sapphire preferred. >>> the supreme court reconvenes monday with critical civil rights cases on the agenda. but it's november 6th, presidential election day, that could be the biggest day for the future of the court. the average age of the supreme court justices is 66. four justices are in their mid to late 70s. the ideologically divided bench could swing either way depending on who sits in the oval office when the next justice retires. joining me is patricia ann millate head of the firm's supreme court practice. good morning. >> good morning. >> i know you've argued 31 cases before the supreme court. has that experience given you any insight into who might be the next justice to retire? >> well, i think it's very likely that the next president's going to have at least one, and maybe even two appointments on the court. obviously just statistically, if you look at age, justice ginsburg, ruth bader ginsburg is the most likely one if you just look at age. the longest serving ones, justices scalia and kennedy on the court. those type of factors obviously weigh in. >> i'm going to have myr d ja
. contrast that with a judge that was blocked by the democrats on civil rights grounds because he was not on abortion. it has nothing to do with black people anymore. who was i talking about? host: charles pickering. guest: he was a prosecutor prosecuting the klan. he was putting his life at jeopardy and sent his kids to public schools. not white liberals. host: this is missy in buffalo. good morning. caller: i think you're brilliant. you are my role model. i just wanted to say that and i can wait to read your book. i know your book covers the 1970's and 1980's. the one topic they bring up with republicans is slavery. the republicans had a huge role in ending slavery, they still use that as a talking point against our party. guest: and the apocryphal southern strategy. that is the most amazing rewrite in history. in my third book, a large part of that was telling the truth of joe mccarthy. that covered about five years. liberals have reread the history to cover 200 years. republicans or the party to talk about slavery. it was for the next 100 years with platforms endorsing justice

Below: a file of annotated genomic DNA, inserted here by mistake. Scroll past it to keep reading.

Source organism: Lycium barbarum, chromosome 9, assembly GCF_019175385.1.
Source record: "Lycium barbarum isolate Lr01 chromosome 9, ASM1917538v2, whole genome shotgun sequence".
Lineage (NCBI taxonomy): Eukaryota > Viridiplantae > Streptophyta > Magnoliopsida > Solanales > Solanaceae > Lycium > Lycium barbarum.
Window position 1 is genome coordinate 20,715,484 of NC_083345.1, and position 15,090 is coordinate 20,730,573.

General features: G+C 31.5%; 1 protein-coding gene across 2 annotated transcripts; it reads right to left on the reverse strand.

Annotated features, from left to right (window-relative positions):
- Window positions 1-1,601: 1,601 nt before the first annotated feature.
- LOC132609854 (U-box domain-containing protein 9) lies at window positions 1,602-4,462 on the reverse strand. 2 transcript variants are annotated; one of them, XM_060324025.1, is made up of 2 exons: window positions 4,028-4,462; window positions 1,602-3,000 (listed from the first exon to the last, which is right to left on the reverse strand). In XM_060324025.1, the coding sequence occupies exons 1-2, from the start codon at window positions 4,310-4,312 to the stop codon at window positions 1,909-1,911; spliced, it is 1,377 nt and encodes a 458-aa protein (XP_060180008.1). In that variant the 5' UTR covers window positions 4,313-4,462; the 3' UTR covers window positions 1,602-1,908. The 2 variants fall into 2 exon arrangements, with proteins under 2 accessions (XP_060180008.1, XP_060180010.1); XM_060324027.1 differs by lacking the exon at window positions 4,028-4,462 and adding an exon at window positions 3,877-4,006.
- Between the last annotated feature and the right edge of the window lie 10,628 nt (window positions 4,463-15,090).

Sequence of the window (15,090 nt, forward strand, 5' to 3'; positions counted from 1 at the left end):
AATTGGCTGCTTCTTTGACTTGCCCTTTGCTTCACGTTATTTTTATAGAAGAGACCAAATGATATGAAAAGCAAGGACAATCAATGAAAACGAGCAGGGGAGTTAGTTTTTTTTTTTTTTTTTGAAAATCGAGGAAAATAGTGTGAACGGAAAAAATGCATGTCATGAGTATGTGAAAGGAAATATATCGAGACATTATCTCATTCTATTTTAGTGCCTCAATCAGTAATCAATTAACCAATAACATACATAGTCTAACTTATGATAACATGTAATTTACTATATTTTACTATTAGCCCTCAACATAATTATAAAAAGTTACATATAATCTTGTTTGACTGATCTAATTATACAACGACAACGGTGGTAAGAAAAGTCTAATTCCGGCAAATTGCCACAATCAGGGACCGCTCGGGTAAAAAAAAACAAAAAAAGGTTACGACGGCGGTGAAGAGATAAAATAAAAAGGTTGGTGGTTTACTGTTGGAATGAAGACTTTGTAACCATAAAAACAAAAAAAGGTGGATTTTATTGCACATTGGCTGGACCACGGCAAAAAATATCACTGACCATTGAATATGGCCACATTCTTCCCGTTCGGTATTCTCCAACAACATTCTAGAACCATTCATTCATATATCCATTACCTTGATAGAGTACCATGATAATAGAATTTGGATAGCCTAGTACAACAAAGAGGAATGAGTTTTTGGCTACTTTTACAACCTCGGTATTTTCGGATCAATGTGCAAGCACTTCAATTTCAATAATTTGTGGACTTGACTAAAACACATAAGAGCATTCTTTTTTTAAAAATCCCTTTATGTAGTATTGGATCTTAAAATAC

smart. ♪ . >> three months after supreme court justice moved to the right and passed obama care. pete williams has some details. >> reporter: larry, this is shaping up to be a court term dominated by civil rights beginning with a case that will be argued next week on affirmative action, colleges nationwide use it believing that a more racially diverse campus provides a better education. the court gave a green light to that practice seven years ago, but since then has become more skeptical. sandra day o'connor who has since left the court. the court will almost certainly hear a challenge to the voting rights act. the section that says states have to get federal permission before they make any changes to their elections if those states have a history of discrimination. the states say the map that's used to determine how they need to get that clearance is out of date and three years ago the court agreed with that. and almost certainly it will take up the challenge to the defense of marriage act. that's the act signed by president clint preside president clinton that says that -- >> many